There are people who want the best and don’t understand gemology yet. There are others who master the principles of gemology and let that guide their purchases. Dr. Hannemann, one of the pioneers of innovation in gemology used to say that the more gemology you knew, the fewer instruments you needed to make decisions. If I were you I would first get a copy of Hanneman’s book, Affordable Gemology, in which he talks about ways to produce a dark field with a loupe, etc. My first gemological microscope cost me $325. It was a B&L microscope with a glass stage and a mirror underneath for which I rigged a darkfield illuminator which I still have from a transformer and a halogen headlight bulb, a chrome bowl and a black flag to cover the direct light. Pretty much any illuminated stage can be turned into passable dark field with a suitable washer to provide the aperture and a disk below it to block the direct light. Nowadays we have cool LED lights instead of that hot halogen and the color temperature is much better, too.
Looking at ebay today I see numerous older zoom microscope for under $500. You could easily rig an LED light underneath, and buy a third hand tweezer if the scope does not have one. Any suitable small vessel serves to immerse your sample. LIttle gooseneck LED lights and an LED ringlight increase your lighting choices. A few months ago I sold a 7X to 30X B&L head to someone for $150. A set of WF 10X eyepieces ought to run about $40 or less.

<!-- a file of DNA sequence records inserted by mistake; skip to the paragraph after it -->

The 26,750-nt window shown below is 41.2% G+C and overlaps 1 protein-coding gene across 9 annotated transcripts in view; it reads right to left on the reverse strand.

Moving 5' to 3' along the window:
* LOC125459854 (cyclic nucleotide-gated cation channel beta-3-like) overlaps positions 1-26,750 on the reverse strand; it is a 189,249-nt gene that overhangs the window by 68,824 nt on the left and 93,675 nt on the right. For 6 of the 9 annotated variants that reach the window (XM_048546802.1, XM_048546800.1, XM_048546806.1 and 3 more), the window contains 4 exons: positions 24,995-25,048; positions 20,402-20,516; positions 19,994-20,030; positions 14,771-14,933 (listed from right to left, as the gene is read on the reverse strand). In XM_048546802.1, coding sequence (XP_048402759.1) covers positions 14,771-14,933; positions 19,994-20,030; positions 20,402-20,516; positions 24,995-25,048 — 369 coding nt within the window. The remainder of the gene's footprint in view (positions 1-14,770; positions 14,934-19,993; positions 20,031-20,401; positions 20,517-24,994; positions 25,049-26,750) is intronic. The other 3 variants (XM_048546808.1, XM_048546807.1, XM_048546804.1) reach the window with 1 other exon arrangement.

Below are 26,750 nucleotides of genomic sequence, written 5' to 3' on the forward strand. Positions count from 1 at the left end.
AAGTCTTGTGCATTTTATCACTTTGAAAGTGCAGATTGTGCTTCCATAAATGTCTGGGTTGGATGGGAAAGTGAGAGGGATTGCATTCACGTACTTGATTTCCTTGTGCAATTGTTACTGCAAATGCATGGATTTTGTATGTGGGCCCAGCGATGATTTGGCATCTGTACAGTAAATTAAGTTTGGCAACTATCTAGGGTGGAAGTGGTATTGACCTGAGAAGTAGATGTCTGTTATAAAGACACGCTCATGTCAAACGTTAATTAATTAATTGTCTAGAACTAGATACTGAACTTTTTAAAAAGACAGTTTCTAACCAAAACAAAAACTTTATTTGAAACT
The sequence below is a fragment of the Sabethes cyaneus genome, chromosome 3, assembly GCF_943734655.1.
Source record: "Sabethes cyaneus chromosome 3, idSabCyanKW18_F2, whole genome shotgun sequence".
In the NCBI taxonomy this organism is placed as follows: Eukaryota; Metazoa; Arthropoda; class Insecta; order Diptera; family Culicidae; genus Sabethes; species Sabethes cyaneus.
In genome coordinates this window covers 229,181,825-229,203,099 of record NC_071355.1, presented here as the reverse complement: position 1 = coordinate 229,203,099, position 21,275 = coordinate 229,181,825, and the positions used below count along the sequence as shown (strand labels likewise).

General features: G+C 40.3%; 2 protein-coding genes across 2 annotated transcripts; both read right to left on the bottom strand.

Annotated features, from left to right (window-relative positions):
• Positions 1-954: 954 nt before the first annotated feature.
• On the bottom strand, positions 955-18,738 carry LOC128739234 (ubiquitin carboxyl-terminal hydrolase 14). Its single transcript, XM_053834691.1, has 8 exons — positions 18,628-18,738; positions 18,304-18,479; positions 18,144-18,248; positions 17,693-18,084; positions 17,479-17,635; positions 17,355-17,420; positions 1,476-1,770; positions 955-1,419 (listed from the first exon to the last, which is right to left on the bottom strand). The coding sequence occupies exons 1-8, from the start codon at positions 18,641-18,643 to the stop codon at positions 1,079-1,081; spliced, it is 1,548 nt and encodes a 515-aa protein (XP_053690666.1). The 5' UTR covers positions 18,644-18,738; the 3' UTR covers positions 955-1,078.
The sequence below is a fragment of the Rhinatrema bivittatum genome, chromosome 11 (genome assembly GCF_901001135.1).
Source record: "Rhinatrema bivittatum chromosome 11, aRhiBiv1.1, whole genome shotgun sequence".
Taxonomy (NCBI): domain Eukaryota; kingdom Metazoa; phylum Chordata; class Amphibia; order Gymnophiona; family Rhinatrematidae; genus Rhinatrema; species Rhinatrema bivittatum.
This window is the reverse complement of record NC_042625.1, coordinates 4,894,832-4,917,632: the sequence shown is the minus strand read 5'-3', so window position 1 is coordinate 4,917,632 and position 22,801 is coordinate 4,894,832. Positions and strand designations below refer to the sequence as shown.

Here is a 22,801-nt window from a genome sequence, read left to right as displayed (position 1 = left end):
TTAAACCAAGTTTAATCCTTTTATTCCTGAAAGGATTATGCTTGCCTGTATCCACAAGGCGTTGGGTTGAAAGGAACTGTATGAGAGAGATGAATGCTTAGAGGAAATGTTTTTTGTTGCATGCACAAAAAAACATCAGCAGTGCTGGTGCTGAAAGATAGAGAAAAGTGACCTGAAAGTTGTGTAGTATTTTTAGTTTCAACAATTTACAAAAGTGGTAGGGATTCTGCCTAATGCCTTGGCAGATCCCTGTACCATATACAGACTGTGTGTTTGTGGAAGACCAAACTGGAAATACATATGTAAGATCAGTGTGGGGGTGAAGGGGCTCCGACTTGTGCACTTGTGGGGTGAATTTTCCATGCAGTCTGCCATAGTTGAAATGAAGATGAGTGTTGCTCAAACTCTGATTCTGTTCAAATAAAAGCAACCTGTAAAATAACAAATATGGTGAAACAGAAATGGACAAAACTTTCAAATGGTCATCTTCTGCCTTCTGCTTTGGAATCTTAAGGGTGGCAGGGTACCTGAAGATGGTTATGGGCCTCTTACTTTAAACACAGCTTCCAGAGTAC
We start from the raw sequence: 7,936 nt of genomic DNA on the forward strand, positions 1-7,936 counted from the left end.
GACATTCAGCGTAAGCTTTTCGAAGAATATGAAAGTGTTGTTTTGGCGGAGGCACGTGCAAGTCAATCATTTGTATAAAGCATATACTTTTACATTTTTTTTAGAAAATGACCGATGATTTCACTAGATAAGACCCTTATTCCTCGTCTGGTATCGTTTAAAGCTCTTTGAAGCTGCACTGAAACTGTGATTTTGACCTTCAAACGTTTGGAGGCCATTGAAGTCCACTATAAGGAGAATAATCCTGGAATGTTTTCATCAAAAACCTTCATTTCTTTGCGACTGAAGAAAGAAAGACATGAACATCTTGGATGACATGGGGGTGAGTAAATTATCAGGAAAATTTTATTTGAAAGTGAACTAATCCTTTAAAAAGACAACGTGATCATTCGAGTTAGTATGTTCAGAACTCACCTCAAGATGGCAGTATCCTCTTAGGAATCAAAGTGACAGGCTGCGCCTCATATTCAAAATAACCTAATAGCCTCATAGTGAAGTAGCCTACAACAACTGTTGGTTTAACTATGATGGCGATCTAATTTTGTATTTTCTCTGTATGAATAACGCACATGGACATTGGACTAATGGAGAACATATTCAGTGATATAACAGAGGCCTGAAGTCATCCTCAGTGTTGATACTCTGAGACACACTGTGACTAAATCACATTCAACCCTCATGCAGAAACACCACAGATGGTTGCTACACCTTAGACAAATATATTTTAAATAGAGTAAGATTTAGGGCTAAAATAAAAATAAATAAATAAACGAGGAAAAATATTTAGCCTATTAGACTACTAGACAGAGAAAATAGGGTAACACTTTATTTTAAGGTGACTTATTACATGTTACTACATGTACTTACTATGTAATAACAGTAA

Currently I happen to have an older Gemolite V GIA scope because I found one with a bad head and a busted diaphragm for $300 and replaced the diaphragm for $30 and put a different AO 7x to 45x head on it. The old halogen bulb was replaced with a cool LED bulb.
If you have $1500 and are not able to rig things, you can go with one of the scope you mention. However, you would learn a lot about inclusions and lighting if you merely got a simple stereo scope with a direct illuminator underneath or one with a mirror base to which you could attach a penight flashlight. Side lighting with those little gooseneck lamps gives you endless flexibility and you will find one or another angle that highlights what you are looking at. The LED ringlights are cheap, $25, and they add another dimension. You can learn to take pictures with your phone and a macro eyepiece or use it through one of the eyepieces of a stereo microscope.
A lot depends on whether you have more money or more time. If you saved $1000 on your scope, you could easily spend $500 of that on your spectroscope, refractometer, dichroscope, fillters, etc. You probably would not need to go over $1000 total for a complete gem lab. This is all assuming you need gemology tools and not a polarizing microscope, etc. for metallurgy, geology, etc.
I hope this is helpful.